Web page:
But less than a month later, the Fed may have a new engine to help slow consumer spending and the US economy in its fight against inflation: gasoline.
Gas prices rose steadily in August, pushing up costs for both consumers and producers of goods. This, economists say, could be good for the Fed even if it means an uptick in headline inflation in the immediate term.
"Oil prices have rallied, and for policymakers, this could be a blessing in disguise," Morgan Stanley's Ellen Zentner wrote in a note on Wednesday. "We find that an increase in energy prices from negative supply shocks has only a small pass-through to core CPI while weighing on spending."
The Fed is focused on core inflation, which excludes the volatile food and energy categories. In August, core consumer prices rose 4.3% over last year — a slowdown from the 4.7% annual increase seen in July.
While there are concerns that rising energy prices could spark price increases across a number of other goods and services, and therefore send core inflation higher, the risk may not be as significant as initially thought, according to Morgan Stanley.
The firm's economics team points out that production cuts in Saudi Arabia and Russia led WTI crude oil's price increase from $68 per barrel in June to $90 on Thursday. When the increase in oil prices comes from a supply shock, the impact on items included in core inflation calculations isn't nearly as severe, per Morgan Stanley. The firm sees a peak of a 0.05% impact on core CPI from rising energy costs before it falls in the next month.
"Higher energy prices must be sustained for some time to have a greater, more durable effect on core prices," Zentner and the Morgan Stanley economics team wrote. "The Fed will look through this shock."
Gas prices also drove higher-than-expected growth in August retail sales, which popped 0.6% from the month prior, above economists' expectations for 0.1%. Increases driven by gas usually lead to weaker goods spending in the long run if gas prices remain elevated, Goldman Sachs managing director Kate McShane told Yahoo Finance.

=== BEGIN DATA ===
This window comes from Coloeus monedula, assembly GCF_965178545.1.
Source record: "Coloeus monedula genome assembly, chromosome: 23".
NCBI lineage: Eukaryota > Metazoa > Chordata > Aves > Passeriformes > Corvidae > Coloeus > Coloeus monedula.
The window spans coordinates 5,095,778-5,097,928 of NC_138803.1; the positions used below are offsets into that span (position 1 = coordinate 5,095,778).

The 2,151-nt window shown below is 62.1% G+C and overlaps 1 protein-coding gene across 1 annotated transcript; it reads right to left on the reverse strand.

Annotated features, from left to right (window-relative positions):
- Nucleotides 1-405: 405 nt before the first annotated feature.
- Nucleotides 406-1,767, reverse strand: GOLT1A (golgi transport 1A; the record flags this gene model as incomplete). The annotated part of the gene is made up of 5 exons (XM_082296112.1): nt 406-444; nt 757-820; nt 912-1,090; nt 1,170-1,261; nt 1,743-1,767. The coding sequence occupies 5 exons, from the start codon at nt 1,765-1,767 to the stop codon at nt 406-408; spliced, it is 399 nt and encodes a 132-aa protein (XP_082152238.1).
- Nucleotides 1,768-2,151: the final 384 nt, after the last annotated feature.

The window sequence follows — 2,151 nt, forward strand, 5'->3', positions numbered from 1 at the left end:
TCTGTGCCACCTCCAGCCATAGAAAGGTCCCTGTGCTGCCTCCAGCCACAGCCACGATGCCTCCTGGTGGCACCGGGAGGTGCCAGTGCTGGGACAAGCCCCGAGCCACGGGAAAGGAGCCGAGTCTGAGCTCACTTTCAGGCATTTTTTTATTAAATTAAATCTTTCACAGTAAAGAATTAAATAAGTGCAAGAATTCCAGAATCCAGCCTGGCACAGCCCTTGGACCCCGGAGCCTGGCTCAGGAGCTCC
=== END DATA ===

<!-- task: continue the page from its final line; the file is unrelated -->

It will take several months before the impact on the consumer will be fully felt though, according to EY chief economist Greg Daco.
In a vacuum, Daco said the gas price increase isn't a "game changer" for the fight against inflation. But, he pointed out, it's another hit to the consumer as the case for a slowdown builds. The student loan moratorium ending on Oct.1 is expected to pressure the wallets of borrowers, while a looming United Auto Workers strike could halt vehicle production, hurting the labor market and sending car prices higher.
"Amid clearer signs that the labor market is losing momentum, rising gasoline prices putting pressure on real incomes again, and the additional drag from the resumption of student loan repayments, it is hard to see consumers spending as freely over the rest of the year," Oxford Economics lead US economist Michael Pearce wrote in a note on Thursday. "We expect a sharp slowdown in consumption growth, which will be the decisive factor tipping the economy into a mild recession over the coming quarters."
Josh Schafer is a reporter for Yahoo Finance.